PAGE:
My brother Dave dropped by as we were cleaning up. He and Kel were going kayaking on Disappearing Lake. I couldn’t stick around and visit; we needed more poles to finish the longhouse. Robert and I spent a couple hours retrieving tipi poles cached ten miles down the road at Chanty Camp. Dave and Kellie had left by the time we got back, but my wife Amy was there.
With the additional poles we were able to install the final canvas. While we were completing the longhouse, Dave McFarlane installed a new seat on the thunderbox and built a latrine in the woods behind camp.
Andy lashed together a kitchen table. Camp was shaping up!
Angus brought an electric chainsaw. Everyone took turns cutting firewood. Meredith and I set up a small tipi across from the meadow from the longhouse.
I asked my friends to help decorate this tipi while we were out there. I collected hand prints from each camper. The women used black paint on their left hands, to the left of the door; the men, red paint on their right hands, across the opposite side.
We had a delicious Tree Planters Chili for dinner. I’m not sure what Angus put in it, but I know there were several kinds of beans, some peppers, meat, tomatoes and I’m pretty sure there was some pineapple. He served it with corn tortillas toasted directly on the coals. We had Dutch Oven rhubarb pie for dessert.
After dinner we sat around the fire, roasting peeps, drinking, and sharing lies. We had three fires going inside the longhouse, which shone through the canvas providing a warm, mellow backdrop. Across the meadow, on the other side of the cook fire, Kent and Meredith had adorned their tent with fairy-lights left over from Burning Man. Above us a billion stars winked. The campsite glowed with contentment.
My right eye had been bothering me for about a week. It was irritated and my vision was blurry. I kept telling myself it was getting better, but that was a lie. Sunday morning when I got up, my right eye was useless. I could see light and dark, but no details, no motion. My left eye was fine, but I had no depth perception, which made chopping firewood and pounding tent pegs interesting. It didn’t hurt, so I went about my business, making pancakes for breakfast. I was a little pop-eyed, but they turned out OK.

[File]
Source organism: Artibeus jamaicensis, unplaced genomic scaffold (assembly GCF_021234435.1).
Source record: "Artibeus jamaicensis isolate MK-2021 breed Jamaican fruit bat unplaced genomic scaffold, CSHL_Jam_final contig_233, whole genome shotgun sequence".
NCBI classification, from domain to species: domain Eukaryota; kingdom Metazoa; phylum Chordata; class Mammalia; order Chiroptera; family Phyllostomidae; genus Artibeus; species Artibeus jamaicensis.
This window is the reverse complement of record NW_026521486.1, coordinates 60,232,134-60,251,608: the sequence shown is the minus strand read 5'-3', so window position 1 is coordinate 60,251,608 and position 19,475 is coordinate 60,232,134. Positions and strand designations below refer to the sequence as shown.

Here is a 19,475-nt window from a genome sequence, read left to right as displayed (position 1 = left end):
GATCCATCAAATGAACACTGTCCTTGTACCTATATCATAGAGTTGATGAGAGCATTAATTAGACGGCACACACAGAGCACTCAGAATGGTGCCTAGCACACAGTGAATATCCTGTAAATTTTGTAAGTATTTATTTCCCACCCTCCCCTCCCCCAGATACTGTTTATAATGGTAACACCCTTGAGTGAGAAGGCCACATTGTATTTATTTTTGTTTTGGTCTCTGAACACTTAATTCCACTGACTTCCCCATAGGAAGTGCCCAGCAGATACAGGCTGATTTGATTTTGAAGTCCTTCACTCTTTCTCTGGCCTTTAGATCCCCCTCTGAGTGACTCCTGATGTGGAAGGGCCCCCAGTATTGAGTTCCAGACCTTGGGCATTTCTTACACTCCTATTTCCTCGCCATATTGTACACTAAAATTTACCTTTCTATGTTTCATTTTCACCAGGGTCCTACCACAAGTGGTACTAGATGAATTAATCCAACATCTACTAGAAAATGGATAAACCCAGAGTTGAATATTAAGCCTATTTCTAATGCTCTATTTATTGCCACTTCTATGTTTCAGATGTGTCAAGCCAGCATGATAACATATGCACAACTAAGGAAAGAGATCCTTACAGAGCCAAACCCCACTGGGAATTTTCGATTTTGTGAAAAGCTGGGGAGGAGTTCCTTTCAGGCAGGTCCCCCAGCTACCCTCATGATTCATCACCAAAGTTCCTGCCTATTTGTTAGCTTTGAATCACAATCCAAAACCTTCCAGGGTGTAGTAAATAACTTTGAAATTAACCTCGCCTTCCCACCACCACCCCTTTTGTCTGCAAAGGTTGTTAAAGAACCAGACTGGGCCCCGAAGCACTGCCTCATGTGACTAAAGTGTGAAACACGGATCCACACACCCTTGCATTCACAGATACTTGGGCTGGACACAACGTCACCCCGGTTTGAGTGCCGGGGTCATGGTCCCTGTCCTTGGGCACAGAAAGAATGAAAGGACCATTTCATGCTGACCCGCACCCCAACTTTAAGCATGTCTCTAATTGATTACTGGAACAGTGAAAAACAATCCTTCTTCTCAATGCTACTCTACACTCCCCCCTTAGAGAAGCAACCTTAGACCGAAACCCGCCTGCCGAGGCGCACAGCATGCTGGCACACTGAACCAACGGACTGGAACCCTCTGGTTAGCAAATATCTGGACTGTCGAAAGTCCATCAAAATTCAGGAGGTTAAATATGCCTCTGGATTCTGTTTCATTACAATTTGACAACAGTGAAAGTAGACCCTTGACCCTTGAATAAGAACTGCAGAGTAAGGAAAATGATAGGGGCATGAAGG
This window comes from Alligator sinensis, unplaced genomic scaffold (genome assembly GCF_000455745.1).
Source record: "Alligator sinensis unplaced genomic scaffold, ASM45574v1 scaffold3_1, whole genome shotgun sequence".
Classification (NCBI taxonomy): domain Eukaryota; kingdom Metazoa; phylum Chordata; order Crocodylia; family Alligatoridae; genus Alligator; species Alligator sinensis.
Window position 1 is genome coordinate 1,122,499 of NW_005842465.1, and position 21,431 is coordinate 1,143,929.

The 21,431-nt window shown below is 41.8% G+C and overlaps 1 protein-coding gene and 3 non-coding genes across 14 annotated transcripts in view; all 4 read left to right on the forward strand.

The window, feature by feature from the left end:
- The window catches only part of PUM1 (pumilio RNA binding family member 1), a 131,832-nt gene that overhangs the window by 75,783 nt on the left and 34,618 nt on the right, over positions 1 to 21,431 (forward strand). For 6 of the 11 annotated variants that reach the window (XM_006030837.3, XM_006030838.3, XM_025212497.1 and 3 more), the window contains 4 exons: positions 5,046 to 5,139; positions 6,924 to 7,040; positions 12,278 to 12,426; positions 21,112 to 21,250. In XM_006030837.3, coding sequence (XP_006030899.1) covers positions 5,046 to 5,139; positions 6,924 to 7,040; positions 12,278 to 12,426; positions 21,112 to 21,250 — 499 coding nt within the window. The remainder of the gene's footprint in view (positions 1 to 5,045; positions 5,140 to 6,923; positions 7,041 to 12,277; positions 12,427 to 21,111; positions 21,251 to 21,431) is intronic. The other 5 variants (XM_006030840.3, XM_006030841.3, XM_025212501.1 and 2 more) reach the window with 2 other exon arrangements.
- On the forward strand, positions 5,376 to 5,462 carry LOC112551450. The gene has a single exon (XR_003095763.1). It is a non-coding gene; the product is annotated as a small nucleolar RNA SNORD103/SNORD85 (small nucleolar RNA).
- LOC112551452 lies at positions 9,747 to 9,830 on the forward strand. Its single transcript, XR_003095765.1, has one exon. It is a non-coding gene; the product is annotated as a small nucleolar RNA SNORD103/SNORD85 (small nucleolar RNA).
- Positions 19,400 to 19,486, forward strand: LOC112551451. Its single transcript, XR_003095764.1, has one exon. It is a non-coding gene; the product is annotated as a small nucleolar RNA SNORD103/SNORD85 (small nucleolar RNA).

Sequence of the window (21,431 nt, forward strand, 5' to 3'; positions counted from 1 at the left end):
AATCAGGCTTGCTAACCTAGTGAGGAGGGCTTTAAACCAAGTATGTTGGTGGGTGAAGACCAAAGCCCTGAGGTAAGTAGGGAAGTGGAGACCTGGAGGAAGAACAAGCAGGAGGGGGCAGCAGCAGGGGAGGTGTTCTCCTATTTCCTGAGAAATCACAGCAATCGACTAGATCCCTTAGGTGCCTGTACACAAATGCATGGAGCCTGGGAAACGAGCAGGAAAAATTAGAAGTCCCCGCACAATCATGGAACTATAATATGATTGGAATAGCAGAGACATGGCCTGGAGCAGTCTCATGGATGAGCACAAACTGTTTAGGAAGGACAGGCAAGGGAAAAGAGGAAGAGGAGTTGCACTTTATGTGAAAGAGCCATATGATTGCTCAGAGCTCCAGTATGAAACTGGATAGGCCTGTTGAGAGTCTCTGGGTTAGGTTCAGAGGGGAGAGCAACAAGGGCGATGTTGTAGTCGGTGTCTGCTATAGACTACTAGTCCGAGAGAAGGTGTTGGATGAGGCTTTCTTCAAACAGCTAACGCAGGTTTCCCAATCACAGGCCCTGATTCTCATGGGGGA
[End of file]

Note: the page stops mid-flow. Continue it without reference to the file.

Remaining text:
Andy’s wife, Susan, arrived at camp that afternoon. Most of the crew was pulling out, but the weather was clear and no one was in much of a hurry. The departees took their time packing up, taking numerus breaks before actually making the trek out to the trucks. The haul out was complicated when two of the carts broke down, but eventually the gear got out to the road and good byes were said.
Amy and my brother Andy stayed Sunday night. Together we put together a Shepherd’s pie and baked it in a Dutch oven. Susan left shortly after Sunday dinner. With the fading of the day, we retired to the longhouse. We sat around the fire, a pot of beans simmering over the flames while we sipped our drinks and relaxed into night.
The weather continued fair on Monday. The three of us spent most of the morning down by the creek. Later we returned to camp and worked on projects. Andy lashed together a Fred Flintstone repair of the broken cart, while Amy painted trail signs to guide our California relatives into camp when they hiked in the following weekend.
Amy and my brother packed out around four in the afternoon, leaving me alone in camp until the next group arrived some time toward the end of the week.